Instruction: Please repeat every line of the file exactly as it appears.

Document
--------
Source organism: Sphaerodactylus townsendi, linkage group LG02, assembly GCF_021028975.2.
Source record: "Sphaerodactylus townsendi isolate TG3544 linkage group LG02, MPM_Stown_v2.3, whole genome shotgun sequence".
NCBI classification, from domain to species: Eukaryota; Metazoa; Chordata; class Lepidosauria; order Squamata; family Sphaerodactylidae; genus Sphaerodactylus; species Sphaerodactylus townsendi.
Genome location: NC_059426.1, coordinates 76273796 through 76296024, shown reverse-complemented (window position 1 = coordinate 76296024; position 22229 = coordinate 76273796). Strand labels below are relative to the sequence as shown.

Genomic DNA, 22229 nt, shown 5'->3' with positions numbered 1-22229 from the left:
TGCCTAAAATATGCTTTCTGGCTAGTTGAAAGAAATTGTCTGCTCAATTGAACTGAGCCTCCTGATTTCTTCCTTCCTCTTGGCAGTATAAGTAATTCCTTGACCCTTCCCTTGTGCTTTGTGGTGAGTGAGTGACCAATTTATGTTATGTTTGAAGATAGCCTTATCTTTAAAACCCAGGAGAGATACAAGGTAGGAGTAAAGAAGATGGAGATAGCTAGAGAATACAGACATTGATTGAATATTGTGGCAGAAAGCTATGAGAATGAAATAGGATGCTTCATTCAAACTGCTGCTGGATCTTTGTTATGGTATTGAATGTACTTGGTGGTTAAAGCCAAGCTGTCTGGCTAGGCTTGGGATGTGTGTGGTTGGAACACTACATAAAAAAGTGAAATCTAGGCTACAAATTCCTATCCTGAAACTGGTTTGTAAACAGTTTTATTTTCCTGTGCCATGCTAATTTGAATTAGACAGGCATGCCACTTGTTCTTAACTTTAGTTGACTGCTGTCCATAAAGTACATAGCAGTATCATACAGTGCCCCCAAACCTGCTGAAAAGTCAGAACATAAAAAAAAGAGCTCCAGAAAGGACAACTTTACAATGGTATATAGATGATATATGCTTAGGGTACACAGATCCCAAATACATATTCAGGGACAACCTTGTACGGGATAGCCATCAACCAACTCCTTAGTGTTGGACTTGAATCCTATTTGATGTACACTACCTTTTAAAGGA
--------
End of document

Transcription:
Source organism: Sphaerodactylus townsendi, linkage group LG02, assembly GCF_021028975.2.
Source record: "Sphaerodactylus townsendi isolate TG3544 linkage group LG02, MPM_Stown_v2.3, whole genome shotgun sequence".
NCBI classification, from domain to species: Eukaryota; Metazoa; Chordata; class Lepidosauria; order Squamata; family Sphaerodactylidae; genus Sphaerodactylus; species Sphaerodactylus townsendi.
Genome location: NC_059426.1, coordinates 76273796 through 76296024, shown reverse-complemented (window position 1 = coordinate 76296024; position 22229 = coordinate 76273796). Strand labels below are relative to the sequence as shown.

Genomic DNA, 22229 nt, shown 5'->3' with positions numbered 1-22229 from the left:
TGCCTAAAATATGCTTTCTGGCTAGTTGAAAGAAATTGTCTGCTCAATTGAACTGAGCCTCCTGATTTCTTCCTTCCTCTTGGCAGTATAAGTAATTCCTTGACCCTTCCCTTGTGCTTTGTGGTGAGTGAGTGACCAATTTATGTTATGTTTGAAGATAGCCTTATCTTTAAAACCCAGGAGAGATACAAGGTAGGAGTAAAGAAGATGGAGATAGCTAGAGAATACAGACATTGATTGAATATTGTGGCAGAAAGCTATGAGAATGAAATAGGATGCTTCATTCAAACTGCTGCTGGATCTTTGTTATGGTATTGAATGTACTTGGTGGTTAAAGCCAAGCTGTCTGGCTAGGCTTGGGATGTGTGTGGTTGGAACACTACATAAAAAAGTGAAATCTAGGCTACAAATTCCTATCCTGAAACTGGTTTGTAAACAGTTTTATTTTCCTGTGCCATGCTAATTTGAATTAGACAGGCATGCCACTTGTTCTTAACTTTAGTTGACTGCTGTCCATAAAGTACATAGCAGTATCATACAGTGCCCCCAAACCTGCTGAAAAGTCAGAACATAAAAAAAAGAGCTCCAGAAAGGACAACTTTACAATGGTATATAGATGATATATGCTTAGGGTACACAGATCCCAAATACATATTCAGGGACAACCTTGTACGGGATAGCCATCAACCAACTCCTTAGTGTTGGACTTGAATCCTATTTGATGTACACTACCTTTTAAAGGA